The U.S. Food and Drug Administration (FDA) approved Livtencity (maribavir) from Takeda Pharmaceutical Company for adults and children 12 years of age and older. Who weigh at least 35 kilograms with post-transplant cytomegalovirus (CMV) infection and are resistant to various other antiviral medications, including ganciclovir, valganciclovir, cidofovir, or foscarnet.

The post-transplant drug is an orally bioavailable anti-CMV compound, a new molecular entity

The FDA’s Advisory Committee unanimously recommended approval of the drug on October 7, based on data from Phase II and III clinical trials.

The drug is an orally bioavailable anti-CMV compound, a new molecular entity. Antiviral, it targets and inhibits UL97 protein kinase and its natural substrates. The FDA granted it Orphan Drug and Breakthrough Therapy designation. It also received Orphan Drug Designation from the European Commission.

CMV is a beta herpesvirus. The data suggest that between 40% and 100% of adult populations have evidence of prior infection.

It is usually latent and asymptomatic in the body, but it reactivates if a person becomes immunosuppressed. As a result, in people with compromised immune systems, such as people with various types of transplants and serious illnesses, infection can occur.

CMV is one of the most common viral infections in transplant recipients

Out of approximately 200,000 adult transplants each year worldwide, CMV is one of the most common viral infections in transplant recipients. The occurrence rate is 15% to 56% in solid organ transplant recipients and 30% to 70% in hematopoietic stem cell transplant recipients.

In these patients, CMV infection can be severe, often fatal, causing loss of the transplanted organ.

“Today’s announcement redefines the management of post-transplant CMV with the approval of the first and only treatment for transplant patients with CMV that is refractory with or without resistance, a significantly underserved and vulnerable patient community,” said Ramona Sequeira, President of US Business Unit Marketing and Global Portfolio, Takeda.

“People who undergo transplants have a long and complex healthcare journey. With the approval of this treatment, we are proud to offer these individuals a new oral antiviral to combat CMV infection and disease. We are grateful for the contributions of the patients and physicians who participated in our clinical trials. As well as for the dedication of our scientists and researchers ”.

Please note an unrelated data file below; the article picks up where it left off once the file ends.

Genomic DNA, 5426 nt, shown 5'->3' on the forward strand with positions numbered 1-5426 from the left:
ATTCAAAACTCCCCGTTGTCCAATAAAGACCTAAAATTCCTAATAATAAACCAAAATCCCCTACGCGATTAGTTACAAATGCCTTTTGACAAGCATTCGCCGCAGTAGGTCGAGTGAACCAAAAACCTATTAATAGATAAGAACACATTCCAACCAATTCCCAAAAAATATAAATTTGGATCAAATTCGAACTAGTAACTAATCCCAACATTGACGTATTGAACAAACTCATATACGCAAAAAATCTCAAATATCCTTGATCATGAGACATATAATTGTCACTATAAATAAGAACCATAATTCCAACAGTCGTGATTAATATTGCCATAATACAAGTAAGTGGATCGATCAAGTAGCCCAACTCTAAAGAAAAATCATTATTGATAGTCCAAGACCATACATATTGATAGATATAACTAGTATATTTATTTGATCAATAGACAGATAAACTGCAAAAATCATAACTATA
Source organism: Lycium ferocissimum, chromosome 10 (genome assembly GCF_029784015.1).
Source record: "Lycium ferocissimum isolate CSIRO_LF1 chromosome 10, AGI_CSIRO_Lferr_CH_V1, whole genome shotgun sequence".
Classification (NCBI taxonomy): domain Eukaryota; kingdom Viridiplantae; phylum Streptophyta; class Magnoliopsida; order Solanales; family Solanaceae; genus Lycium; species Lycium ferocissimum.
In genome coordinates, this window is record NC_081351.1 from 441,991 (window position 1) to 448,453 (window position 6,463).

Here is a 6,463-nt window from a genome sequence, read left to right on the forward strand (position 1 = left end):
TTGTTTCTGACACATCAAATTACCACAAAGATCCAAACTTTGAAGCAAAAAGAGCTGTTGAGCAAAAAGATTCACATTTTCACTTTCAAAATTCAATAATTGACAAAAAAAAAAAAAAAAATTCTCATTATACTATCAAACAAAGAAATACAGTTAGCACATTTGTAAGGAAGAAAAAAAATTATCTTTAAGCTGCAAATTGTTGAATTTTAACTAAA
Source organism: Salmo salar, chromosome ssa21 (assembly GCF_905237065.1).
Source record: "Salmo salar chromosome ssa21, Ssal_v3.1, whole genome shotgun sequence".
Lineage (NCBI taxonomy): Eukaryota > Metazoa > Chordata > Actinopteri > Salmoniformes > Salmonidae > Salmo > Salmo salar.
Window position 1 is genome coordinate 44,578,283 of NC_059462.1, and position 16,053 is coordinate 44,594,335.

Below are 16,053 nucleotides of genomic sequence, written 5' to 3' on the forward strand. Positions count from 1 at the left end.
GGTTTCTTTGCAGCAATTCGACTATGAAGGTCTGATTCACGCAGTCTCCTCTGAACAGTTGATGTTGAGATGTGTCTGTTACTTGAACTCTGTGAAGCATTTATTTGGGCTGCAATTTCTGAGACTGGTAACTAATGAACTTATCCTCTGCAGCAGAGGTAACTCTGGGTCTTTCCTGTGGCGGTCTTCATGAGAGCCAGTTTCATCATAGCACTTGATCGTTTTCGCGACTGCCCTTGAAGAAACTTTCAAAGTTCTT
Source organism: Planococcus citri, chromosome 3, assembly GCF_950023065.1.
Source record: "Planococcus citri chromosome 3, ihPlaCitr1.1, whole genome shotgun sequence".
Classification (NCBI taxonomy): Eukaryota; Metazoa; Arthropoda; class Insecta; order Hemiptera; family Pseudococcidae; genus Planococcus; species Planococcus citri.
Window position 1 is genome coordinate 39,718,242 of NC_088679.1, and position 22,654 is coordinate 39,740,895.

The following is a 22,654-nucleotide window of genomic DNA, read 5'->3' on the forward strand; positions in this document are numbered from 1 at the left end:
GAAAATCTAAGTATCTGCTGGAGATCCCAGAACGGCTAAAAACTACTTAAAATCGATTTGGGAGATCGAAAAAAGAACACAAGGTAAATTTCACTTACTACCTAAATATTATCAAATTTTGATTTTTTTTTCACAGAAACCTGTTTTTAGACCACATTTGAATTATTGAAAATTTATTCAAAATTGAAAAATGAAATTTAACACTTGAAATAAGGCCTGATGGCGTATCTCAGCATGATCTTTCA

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Takeda is also evaluating the drug as a first-line treatment for CMV in hematopoietic stem cell transplant (HSCT) recipients. It is currently in a phase III trial.

The most common side effects

The drug was studied in the TAK-620-303 (SOLSTICE) trial. 352 adult patients with HSCT and solid organ transplantation (SOT) participated in it. With refractory CMV infection, with or without resistance, to one or a combination of the antiviral drugs mentioned above. They were randomly chosen 2: 1 to receive maribavir twice daily or an investigator-assigned treatment (IAT), one of the antivirals, for up to eight weeks.

After the end of the treatment period, the patients were followed for 12 weeks. The primary efficacy endpoint was the COBAS AmpliPrep / COBAS TaqMan CMV Assay confirmed CMV DNA level at the end of Week 8.

Livtencity was statistically superior to conventional antiviral therapies

The most common side effects in all grades were taste problems, nausea, diarrhea, vomiting, and fatigue. A higher percentage of patients in the IAT group discontinued the trial due to adverse events than the Livtencity group, 32% and 13%, respectively.

“The FDA approval of Livtencity marks a major step forward in the treatment of post-transplant CMV, providing a new treatment option for those living with this potentially life-threatening opportunistic infection,” said Roy F. Chemaly, MD, Department of Infectious Diseases, Infection Control and Employee Health at the University of Texas MD Anderson Cancer Center in Houston, TX.

“In clinical studies, we observed that Livtencity was statistically superior to conventional antiviral therapies in achieving the primary endpoint at week 8.”

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